Aiken Courier Journal Newspaper Archives

- Page 1

Issue Date:
Pages Available: 8

About Aiken Courier Journal

  • Publication Name: Aiken Courier Journal
  • Location: Aiken, South Carolina
  • Pages Available: 1,062
  • Years Available: 1874 - 1891
Learn More About This Publication


  • 2.17+ Billion Articles and Growing Everyday!
  • More Than 400 Years of Papers. From 1607 to Today!
  • Articles Covering 50 U.S.States + 22 Other Countries
  • Powerful, Time Saving Search Features!
Find Your Ancestors Now

View Sample Pages : Aiken Courier Journal, June 10, 1876

Get Access to These Newspapers Plus 2.17+ Billion Other Articles

OCR Text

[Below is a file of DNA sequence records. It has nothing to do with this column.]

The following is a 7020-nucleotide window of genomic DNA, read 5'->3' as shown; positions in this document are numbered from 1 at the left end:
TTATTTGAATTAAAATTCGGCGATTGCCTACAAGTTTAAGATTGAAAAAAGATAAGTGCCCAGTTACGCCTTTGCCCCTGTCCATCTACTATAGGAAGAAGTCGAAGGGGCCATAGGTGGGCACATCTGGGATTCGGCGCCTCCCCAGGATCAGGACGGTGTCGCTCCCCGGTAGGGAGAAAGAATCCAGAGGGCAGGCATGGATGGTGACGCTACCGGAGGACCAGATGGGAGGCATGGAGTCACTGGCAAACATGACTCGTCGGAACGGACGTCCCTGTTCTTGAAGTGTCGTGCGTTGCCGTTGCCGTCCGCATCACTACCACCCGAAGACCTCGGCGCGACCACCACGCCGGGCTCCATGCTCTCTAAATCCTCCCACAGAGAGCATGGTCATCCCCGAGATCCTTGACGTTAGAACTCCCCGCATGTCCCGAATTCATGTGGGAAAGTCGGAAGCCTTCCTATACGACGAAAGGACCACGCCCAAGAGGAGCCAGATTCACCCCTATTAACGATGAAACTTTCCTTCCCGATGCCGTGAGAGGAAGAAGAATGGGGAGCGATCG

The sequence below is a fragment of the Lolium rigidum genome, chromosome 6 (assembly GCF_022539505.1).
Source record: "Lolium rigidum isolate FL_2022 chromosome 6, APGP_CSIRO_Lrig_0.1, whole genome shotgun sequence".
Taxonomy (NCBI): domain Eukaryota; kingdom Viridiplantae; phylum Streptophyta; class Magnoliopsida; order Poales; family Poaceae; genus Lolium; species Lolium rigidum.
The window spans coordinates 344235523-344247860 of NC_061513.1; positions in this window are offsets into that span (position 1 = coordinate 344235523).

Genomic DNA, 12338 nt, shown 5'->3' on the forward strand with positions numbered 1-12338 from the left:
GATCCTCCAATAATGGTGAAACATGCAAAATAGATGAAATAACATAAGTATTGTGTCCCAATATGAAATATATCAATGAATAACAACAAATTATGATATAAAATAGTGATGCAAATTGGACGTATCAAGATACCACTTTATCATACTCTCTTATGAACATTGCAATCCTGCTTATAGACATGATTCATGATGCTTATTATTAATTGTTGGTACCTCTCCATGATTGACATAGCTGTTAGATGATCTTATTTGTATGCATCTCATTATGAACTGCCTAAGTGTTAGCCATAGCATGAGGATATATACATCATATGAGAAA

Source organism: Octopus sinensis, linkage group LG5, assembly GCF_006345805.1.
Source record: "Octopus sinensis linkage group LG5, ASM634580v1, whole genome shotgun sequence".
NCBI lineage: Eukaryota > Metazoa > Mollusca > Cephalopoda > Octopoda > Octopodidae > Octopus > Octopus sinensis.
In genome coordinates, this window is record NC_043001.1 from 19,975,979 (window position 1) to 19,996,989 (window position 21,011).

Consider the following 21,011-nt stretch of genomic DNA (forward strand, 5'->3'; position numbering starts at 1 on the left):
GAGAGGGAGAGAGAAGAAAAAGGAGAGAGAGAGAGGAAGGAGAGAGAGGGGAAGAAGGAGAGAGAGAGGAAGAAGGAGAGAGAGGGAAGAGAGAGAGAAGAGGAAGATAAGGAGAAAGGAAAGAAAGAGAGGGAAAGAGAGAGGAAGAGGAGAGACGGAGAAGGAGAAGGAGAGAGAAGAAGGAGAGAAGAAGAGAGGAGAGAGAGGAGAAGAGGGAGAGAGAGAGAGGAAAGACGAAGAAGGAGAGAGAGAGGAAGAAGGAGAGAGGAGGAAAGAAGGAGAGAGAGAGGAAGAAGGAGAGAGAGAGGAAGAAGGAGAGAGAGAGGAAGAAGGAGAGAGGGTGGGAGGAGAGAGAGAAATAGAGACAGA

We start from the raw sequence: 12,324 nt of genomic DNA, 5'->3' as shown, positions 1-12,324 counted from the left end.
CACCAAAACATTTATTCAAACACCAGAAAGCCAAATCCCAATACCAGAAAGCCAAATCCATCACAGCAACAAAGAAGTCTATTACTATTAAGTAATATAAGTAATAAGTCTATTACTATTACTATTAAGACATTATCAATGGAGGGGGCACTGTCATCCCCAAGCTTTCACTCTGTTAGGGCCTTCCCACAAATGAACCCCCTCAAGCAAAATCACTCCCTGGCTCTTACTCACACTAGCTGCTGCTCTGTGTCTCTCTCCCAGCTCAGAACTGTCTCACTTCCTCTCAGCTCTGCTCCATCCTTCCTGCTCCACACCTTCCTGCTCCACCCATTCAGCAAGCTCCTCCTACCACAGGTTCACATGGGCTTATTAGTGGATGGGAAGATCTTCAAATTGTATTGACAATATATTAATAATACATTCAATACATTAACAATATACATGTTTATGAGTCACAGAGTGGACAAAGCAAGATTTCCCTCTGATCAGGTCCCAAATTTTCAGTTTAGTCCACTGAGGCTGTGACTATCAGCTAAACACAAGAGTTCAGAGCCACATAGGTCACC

Aiken Courier Journal (Newspaper) - June 10, 1876, Aiken, South Carolina Volume 2—numbed 84 ■■:■■■—■ ■ , — , 4MAIL ARRANGEMENTS* *    *    Aiken,    8.    C.,    September    1,18f4. . Oil and after tibia date the Postoffice ^iKENys. G. ^Soure erill be aa follows :1 ll Daring the week fromWiPdB|IP(d m., and firofc i^te eb'cloekp. |' WU V J    I    Aly-*&k#Tw$?yfcr'. CLOSES. 9:30 a.rn. £8p.m * , S p. rn '"It rn Leesville, Hammond, Oreen-terriU’s Bridge and Mt. Ebal mails _ I Sundays at I o’clock p. rn., and open on Tuesdays at 5 o’clock p. rn. . E. CONDY, P.M. _ii..;; SPEAKER KERR. His Accuser a Pot House Ward mPolitician-Third Avenue Horse w ^Railroad Conductor. attempt to blacken the reputation et r will no do^bt prove a Hanley, his traducer, is active pot bouse ward politician, in tile twentieth assembly district of New York* Aud an ex car conductor on the Thirdiavenue horse railroad, f ft Is probab^.a matter bf* wonder to tnnpy that a piston so obscure as Her* Hey. sh auld be able to strike at a person holding the distinguished position of speaker Ken*. It seems that through the influence <of WH*. A. Darling, cx-meinber of Con-gvessnnd bite appraiser of the port of New York, Harney obtained the position of dqor keeper in Washington? which he held for some time, and then left it *>' follow the life of a sycophant in the office of Darling. Harney’s real business was ostensibly to stand at the door cf Darling’s room and allow no one to enter who would notbe desirable company. His real Amy was to collect political assessment* from the poorly. paid ■openers and packers in the appraiser’s department. The laborers complained greatly of the tyranical manner in which he exacted a part of their monthly stipend, but as Harney was looked upon as Darling's second self, they did not dare to grumble in ills presence. These intimate relations continued through Darling’s appraiser*}}ip. These explanations are given for Harney s.course by those who know the parties. One is that the committee now cegscod investigating the custom house and the appraiser’s department are on tho eve of grand developments. avid that Harney desired to dull the force of the blow bv accusing a prominent Democrat of fraud. The ot her is, that Harney feels that Darling’s influence can no longer sustain him, and he desires to win the gratitude of his partisans, die Radicals, by doinir them a signal service.’ v A MISCIilEF-^^„„. , Great complaint Is 1110^ ^irorthy citizens in the lower part of die county, OU 'the line of the Port $oyal Bit broad and eteeiMie^ thafctJlostor Holbuidi* p goingaround all over tho country inciting and stirring up tremble between tha whites and negroes, I ■ As Holland is a Trial Justice his opportunities for making mischief are manifold. It is said that he acts in the double capacity of lawyer aud judge* end invariably decides the case in favor1 of the party who possesses the heaviest artillery, which is always Holland’* dicot. He pretends to read from a letter that eight hundred dollars are offered for his head, and urges upoD them that lf he is killed, or whatever happens to him, they must all stick to the party and vote the Republican ticket. 1 I Presidential Fight,^ '%^-v I Parker, of eviction Ihat the I nom in ate if sound ■' y ' -    j' - I war reot rd. o* al Norm,dematrdiug son !    ..'f /,V fern.; ^ be a split at St. quesfiW** M* ** ■    *    r£<2&--ri >    1 Ip^theJgSfC I question oonoerain* [of Dcmdcratto ptftfaMont rf honesty! ■    it*    »,1    »    ll    ■    .r-fa'    .    I THE SUPREMACY OF THE LA W The Offenders Mug* bu Brought to Justice. Governor Chamberlain, ha Chief Magistrate of the State, has issued a proclamation, calling upon all the officers and agents of the law to bring to just account those who have dared to usurp the awful prerogative with which the lawfully constituted representatives of public justice are alone invested. Al the flame tittie, in a letter to Judge Carpenter, the Governor suggests that meas ires be adopted to bring to justice the two women, Matilda Holloway and Betty Perrin, who are still at large, and were charged by the Coroner** jury as being accessories to the murder of the Harmons. FIFTY FOUR VOTES WANTED The Denier its will go into the contest with ISI of 36&"Electoral votes required to elect, viz: Alabama IO. Arkansas 6; Delaware 3, Florida 4. Georgia ll," Kentucky 12, Louisiana 8, Maryland 8. Missouri 15, Mississippi 8, North Carolina IO, Tennessee 12, I exas 8. 5 iiginia 1J, West Virginia 5 —fifteen States, with 131 votes in all. It 1 equites 185 votes to'make: 1 majority; so the Democracy will require 54 more i ban they im vc already assured to them. The only two candidates who cun bring those 54 votes to the Democracy, the St. Louis Republican thinks, are Tilden and Harker. O^the two Tilden is con sidered the stronger. THE SULTAN COMMITS SUICIDE, YET THE WORLD STILL MOVES. The deposed Sultan of Turkey cornuated suicide by opening the main arteries in both arms with a pair *of scissors. At inst account, while tho English doctors at Constantinople were bolding a post mortem examination to ascertain whether the dead Sultan was realy defunct or not, and if the scissors were guilty of the rash act, the diplex mat ic quidnuncs in Downing street were holdi ne a wise confab as to whether the other sick man,-who succeeds him, was worth keeping alive or not. The world is now awaiting the result of the quidnunc conference, but still keeps moving on. ESBSrS Sahib bo ...........: writhing aud roasting on tonal griffon. It wilt he gets off with life eoo ^  _______ to reach the CHnci n natl VCojnventiqn. which meets on the 12&1 instant, let alone receiving the nomftfaioa of the Republican Party to be Us standardbearer in the presidential campaign of 1876. j Mb. RDiTbff.—Having been a reader of your journal from the time it (ret started, and knowing ;te desire of its ninny intelligent readers to gq beyond  ____^_  tteir    own    home    circle    and    learn    some- Can we MM the Democratic    ***“?,    jf* Paa.*«r    -«*    knowledge.    I    hftVA    aabaIiuIaA In (iov. fj ilden. of New York, they have an admirable candidate of the traditional type. a sincere reformer, sound enough in his economical vie ws to satisfy the great mercantile cummnnities of the Atlantic Si ates, yet sufficiently adroit in politics to manage the complicated machine,—London Times. A Triumph in Railroading.— Jar ret & Palmers lightning train reached San francisco June 4th, twenty-six minutes less than cignty four hours—— being nine hours and forty-four minutes ahead of Schedule time. All the party wore well. In consequence of the air breaks giving oui on the Sierra, tim descent bad to be made in comparative! v slow time. A breakins* was given ar tho Palace Hotel, prided over by the Mayor of the city Complimentary speeches were made, and the party were serenaded in the evening l*airtyr ? [ From the N. Y. Evening Best, Iud.3 The recently developed opposition to Governor Tilden in his own party in this State is curiously significant of certain things whioh are worthy> of earaftll* study, and especially worthy of consideration by honest and sincere Democrats outside of New York’ ** There are two “wings,”, sq' to speak, in that party, and Governor ^Tilden represents one of them, while1 the' persons who opposes him constitute Ma other, It is natural enough that Httflptol Ring and its followers, Tam many ®! Its adherents, and time aret of Delancrats who are commonly callat Bourbons, should labor to defeat the ^^nafjjon for higii office of the man wiy* represents everything that they oppose, JnrqJ opposes everything that tbeyreprosoet, but it will be a discouraging thin**’ to every person who hope* for good astite hands of the Democratic party, and every man in that party who sincerely seeks to make it the instrument of govermentai purification and a return to sound principles and honest methods, if such opposition is permitted to prevail in its councils. Governor Tilden represents all that there is in the Democratic party which the public are at all disposed to trust; his opponents represent that w’hich the people just now most earnestly dread, and the development of the of the opposition in these circumstances affords that party a precious opportunity to strengthen itself and win something of that popular confidence which it badly needs by placing itself fairly upon the side of the right. It Xviii not be easy to close the breach The Bates & Lock Advertising Job.—Gov. Tilden declares that he h *»s no hand in the Bates & Lock advertising D job We never supposed for a moment that he had anything to do with it. It was a device of the enemy, gotten up by Petroleum ><! Roads Nasby and his Radical friends to injure Gov. Tilden ; but it will probably he with the quack advertising forgeriosas it was with those historical chickens, they will return to the Radical crib to roost. #    V    V M/IJ    lAUUUPf-? which exists in the Democratic party of Messrs. Langley & Co., not being man t 1*1 I C< Q f A    4.U    ~    A.    I__I ! A knowledge, I have wcmclnded lo give thaw SOHM account* ' of tho Tillage of Lindley, 8. 0., which, within the past few years, has sprung into existence where a ffew year* £go wa* only an un-improved forestand unreclaimed swamp, through which flowed tike sluggish wa— ters of Great Horse Creek. To-day it attracts the attention, of the tourist Or stranger, as he passes on the South Carolina ar Charlotte, Columbia A Augusta Railroad. A beauti ta1 lake first appears covering in extent seven or eight hundred acres of what formerly wa* a worthless swamp then suddenly a village of gothic houses comes into view, whioh, from their locality: on fining ground, presents pleasing prospect-— laid out,*® it ie regularly, with streets adorned with shade trees,iwhich in a few years will afford Ample shade to the^ town.    ; In piroyimity bo the wajcr, is the cotkia^iilll of the- Langley Manufacturing Company, the symmetrical proportions of which—ample yard room and general surroundings—often calls from the northern traveler remarks of surprise, that in South (’arollna so much of thrift and enterprise is displayed.— The first projectors of this manufacturing enterprise were men from Charleston, S.O., whose .zeal for the business far surpassed their knowledge of it. They commenced their organization in 1865, and a Aer an expenditure of nearly half a million, they failed for want v»f funds to carry on the work—not having started-or put in position a single loom. Having borrowed largely from Messrs Win, 0. Langley & Co., of New York. and mortgaging the property to secure them, it eventually foil into their hands. this State, for the reason that it is never cA<y to reconcile an honest desire to do right with a set purpose to do wrong; and it will be difficult to arrange a compromise which shall not seem to be a mere bargain. Governor Tilden has fought manfully for hard money and hones* government. It is impossible to mistake his altitude on these questions ; and. if at this juncture the party yields to t he d ctnandsof the men in New York who oppose him, it can scarcely hope to escape the reputation of ’-aving rejected those principles and written hostility to them upon its banners, whatever clever devices it may hit upon for concealing tho fact under formal declarations of doctrine. His name has bein put forward too far to be withdrawn now without a practical declaration of hostility to the principles which his name has come to represent. The country is asking the question, “Can wo trust the Democratic party ?” and it will take Its answer, very probable, A resident of Stamford, Conn., is in possession of the original manuscript of the general orders issued by Col. Moultrie, Jan. 17, 1776, for the defence of Charleston, then in daily danger of an attack. ufacturors, offered the property for sale. but it was looked upon as a failure, and a purchaser could not be found For sometime it was known as tho “Langley Elephant ” In the early part of 1870, Mr. Langley rigited Augusta. Ga,, and interested several of the prominent citizen * of that city in the enterprise of organizing a company to iompieta the works and start manufacturing, whioh plans were subsequently carried out, and in March. 1871, the first cotton goods were turned out. Although the enterprise has been a success to the present company, they have been unfortunate. Hardly four month h oi elapsed after starting manufacturing, before a terrific gale unroofed the extensive skylight on the factory building, and soon after a portion of their mill dam was washed away, which stopped their works for several weeks, and incurred heavy expenditures in repairing the damage. Fr«. f    WL!    terrifio thunder    *v#^    hkee, and while it was raging «h|E their otherwise fire proof warehouse was struck by lightning, which set fro fcu the Cotton and'Mnnfitttared goods .stored in the building, and before the Are * could be extinguished, destroyed a considerable port of the contents of the warehouse and burned off the ftxtf The company proceeded at once to repair^ the damage, but before this was effected and when only part of |)|e roof had been replaced, it wa* again found on fire, on the 1st of August—thit time, it is supposed,' from a passing locomotive. This fire was soon subdued, and the loss was compari-tively arnatto I he loss by tho first fire, the total loss. o£ the two fires amounted to 618,909.48,1 Which was wholly"' borne by the Langley Manufacturing Company, as they carried no insurance at that time upon the warehouse. The capital stock of the Langley Mannfac- 5^* taring Company is four hundred thousand dollars, and they own hi this neiglw bor hood over 4,500 acres of land, neatly covered with wood, and their machinery. together with the cotton mill, buildings, o grist mill and village of over one hundred houses, which afford homes to a population of over eight hundred inhabitants. The product of cheir manufacturing for the year ending January 1st. 1876, was 5,723,671 yards of tshcefcifig, shirting and drills, weighing 1,889,127 pounds, at a cost of 8433,764 27. The monfhly pay roll of the company exceeds eight* thousand dMlars. Notwithstanding tho depressed condition of * ■ ;»11, buri ness, especially cotton miinutac-toring. tho cotton mull has run fulltime nod the company have a1 way* paid their pay r.M fin the regular pay days/ The l lace has been noted far the orderly and peaeablft behavior of ifs inhabitants, and very few cases have originated in langley to be adjusted in the criminal courts.    M. [Note,—In order that the introductory lines of the ab ive letter may not seem in bad taste, it is proper ta state that it was written for a Boston journal, and is find published in The CourjkiATournal by particular request. New Hampshire Air Tilden, (ConcoH People.) Such are the. reas ms that induce us to give our voice in favor of the nomination of Gov. Tilden for the Presidency, at St. Louis in July. And we will add tiiat, in our judgment, he will .be the strongest candidate wb un the convention can present to the country for1 that high office His pubhc life gives amole assurance r to the country that, should he be elected to the Presidency, ho -esty. integrity aud fidelity would prevail in the executive department of the public service; that public corruption and peculation would be b ought, to an end; that reform and economy is public eapendituzp would take place that the RepubEean system ol taxation,, now so. ooorows, woald bo so modified as to relieve labor* and industry of many of the fcu-rd-ois which now oppress them ; that the cwtrenej would be restored to * sou..d melanic basis ; that peace and fraternity wouM be restored between the Nftrth and South ; and that Republican simnlic^v and purify would be restored to xtcial lite at WashliigtTUL. The policy v.uuld ta:mediately huol to > tW IWV j val of indastryr trade ami pros-i»c»L*y. The cnpfc*&*r, the hmkdr, the merchant and tli^iohtaf of all industries^ - * ------—j    V.,,m. lOin til? time    oI    i> ■    j    .    t-j , , „    »    —- . shall deal with the ] with four years of prosperity, in which !;    Jeu    woald    givaj.*qcwriiy*.and    eimmitag#- se erne here. Hie case is a very pecu- j they realized handsome profits on 'sh* iv {    moot    to eopita1    unid enterprise, which are liar one. There are other Democrats in I business, and the par value of tftei'r plenty \'ho believe in the doctrines which stock advanced 25 per cent. They,, how-. ever, owing to the depressed c»ndit.ion. this peculiar Democrat holds lo be primary principles. but he has managed- to of business of all kinds> uthieh affected \ cordial supposu j necessary eonditiAna' of^ the revival h trade univ the return of business abd prosperity ; iinf they w<ml(^ be advise nulled if t hey did not give him their ;